12 Angry Men Essay
12 Angry Men is a play set in New York City in 1957. It takes place in a court of law jury room and begins with the Judge instructing the jurors that if the murder case is proven guilty, the defendant will be sentenced with the death penalty. The case involves the son being accused of murdering his father. As a result, the twelve jurors begin voting on if the defendant is guilty or not. All of the jurors vote guilty except for Juror #8. Due to the requirement of a unanimous vote by all jurors, they have to sit down and discuss about the matters of this case. Therefore, the audience can see that this demonstrates the idea of “guilty beyond a reasonable doubt.”
The key term “reasonable doubt” is the standard of evidence needed to certify a criminal conviction in the legal systems. Consequently, the prosecutions have to provide proof that meets this standard. In the American criminal system, the people who are charged of committing crimes need to be proven “guilty beyond a reasonable doubt.” In this play, Juror #8 is the one who puts enough doubt into the rest of the jurors. Since Juror #8 provides enough evidence, he is able to challenge and persuade the other jurors that they are not confident enough to convict the defendant. This then leads the twelve of them to process through this case together and determine the final outcome, which in the end, is concluded that the defendant is not guilty.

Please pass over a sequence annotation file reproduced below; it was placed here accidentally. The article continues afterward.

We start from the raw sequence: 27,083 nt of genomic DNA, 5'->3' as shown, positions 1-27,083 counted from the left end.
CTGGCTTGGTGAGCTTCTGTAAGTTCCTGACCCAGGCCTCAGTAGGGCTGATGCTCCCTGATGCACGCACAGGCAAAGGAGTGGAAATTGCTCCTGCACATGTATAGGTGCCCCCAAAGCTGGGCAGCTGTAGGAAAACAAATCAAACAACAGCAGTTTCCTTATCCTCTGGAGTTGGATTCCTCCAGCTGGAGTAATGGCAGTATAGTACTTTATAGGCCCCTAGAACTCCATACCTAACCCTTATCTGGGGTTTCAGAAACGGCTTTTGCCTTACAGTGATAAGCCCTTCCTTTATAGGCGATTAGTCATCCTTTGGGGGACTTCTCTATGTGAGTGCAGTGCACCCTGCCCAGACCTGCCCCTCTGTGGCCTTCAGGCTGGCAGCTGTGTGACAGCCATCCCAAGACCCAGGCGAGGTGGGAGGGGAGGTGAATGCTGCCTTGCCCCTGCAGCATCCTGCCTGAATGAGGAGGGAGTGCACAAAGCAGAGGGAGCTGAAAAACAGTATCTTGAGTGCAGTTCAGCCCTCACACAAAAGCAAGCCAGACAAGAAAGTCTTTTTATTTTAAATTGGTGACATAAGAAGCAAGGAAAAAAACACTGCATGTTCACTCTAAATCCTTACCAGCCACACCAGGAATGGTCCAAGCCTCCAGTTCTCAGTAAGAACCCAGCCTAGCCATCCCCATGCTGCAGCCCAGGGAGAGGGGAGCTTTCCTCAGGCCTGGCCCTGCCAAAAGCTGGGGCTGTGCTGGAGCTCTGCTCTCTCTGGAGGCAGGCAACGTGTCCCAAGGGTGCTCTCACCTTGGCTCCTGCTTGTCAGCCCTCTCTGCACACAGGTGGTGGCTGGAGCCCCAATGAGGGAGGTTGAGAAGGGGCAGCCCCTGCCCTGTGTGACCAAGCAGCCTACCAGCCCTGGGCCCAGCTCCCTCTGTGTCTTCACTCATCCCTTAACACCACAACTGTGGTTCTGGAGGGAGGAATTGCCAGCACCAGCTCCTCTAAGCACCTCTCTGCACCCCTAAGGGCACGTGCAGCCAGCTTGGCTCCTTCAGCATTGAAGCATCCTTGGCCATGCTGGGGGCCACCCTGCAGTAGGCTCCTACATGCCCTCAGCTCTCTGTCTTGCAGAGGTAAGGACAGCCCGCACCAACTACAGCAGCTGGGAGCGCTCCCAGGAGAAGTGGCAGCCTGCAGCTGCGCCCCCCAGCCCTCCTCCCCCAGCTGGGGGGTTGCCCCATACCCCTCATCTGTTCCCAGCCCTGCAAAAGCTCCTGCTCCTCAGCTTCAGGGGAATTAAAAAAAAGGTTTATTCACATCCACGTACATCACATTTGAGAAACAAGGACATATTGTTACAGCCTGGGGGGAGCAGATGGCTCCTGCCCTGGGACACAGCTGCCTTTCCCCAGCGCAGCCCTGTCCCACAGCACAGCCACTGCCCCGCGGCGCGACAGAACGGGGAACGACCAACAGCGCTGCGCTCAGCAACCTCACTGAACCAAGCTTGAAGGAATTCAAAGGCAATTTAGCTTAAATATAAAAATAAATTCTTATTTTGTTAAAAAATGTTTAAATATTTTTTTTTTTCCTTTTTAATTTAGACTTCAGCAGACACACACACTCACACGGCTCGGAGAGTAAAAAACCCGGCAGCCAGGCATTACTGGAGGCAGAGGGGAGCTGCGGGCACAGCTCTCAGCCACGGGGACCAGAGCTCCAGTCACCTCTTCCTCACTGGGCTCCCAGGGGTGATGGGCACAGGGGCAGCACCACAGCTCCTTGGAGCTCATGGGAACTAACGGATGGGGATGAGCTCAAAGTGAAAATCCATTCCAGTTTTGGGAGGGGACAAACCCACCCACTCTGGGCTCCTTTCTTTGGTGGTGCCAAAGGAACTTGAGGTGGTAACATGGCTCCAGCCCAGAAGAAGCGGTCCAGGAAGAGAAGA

Furthermore, a major topic present in this play is the idea of innocent people going to jail. As a society, it is agreed upon that sentencing innocent people to jail is worse than letting guilty people be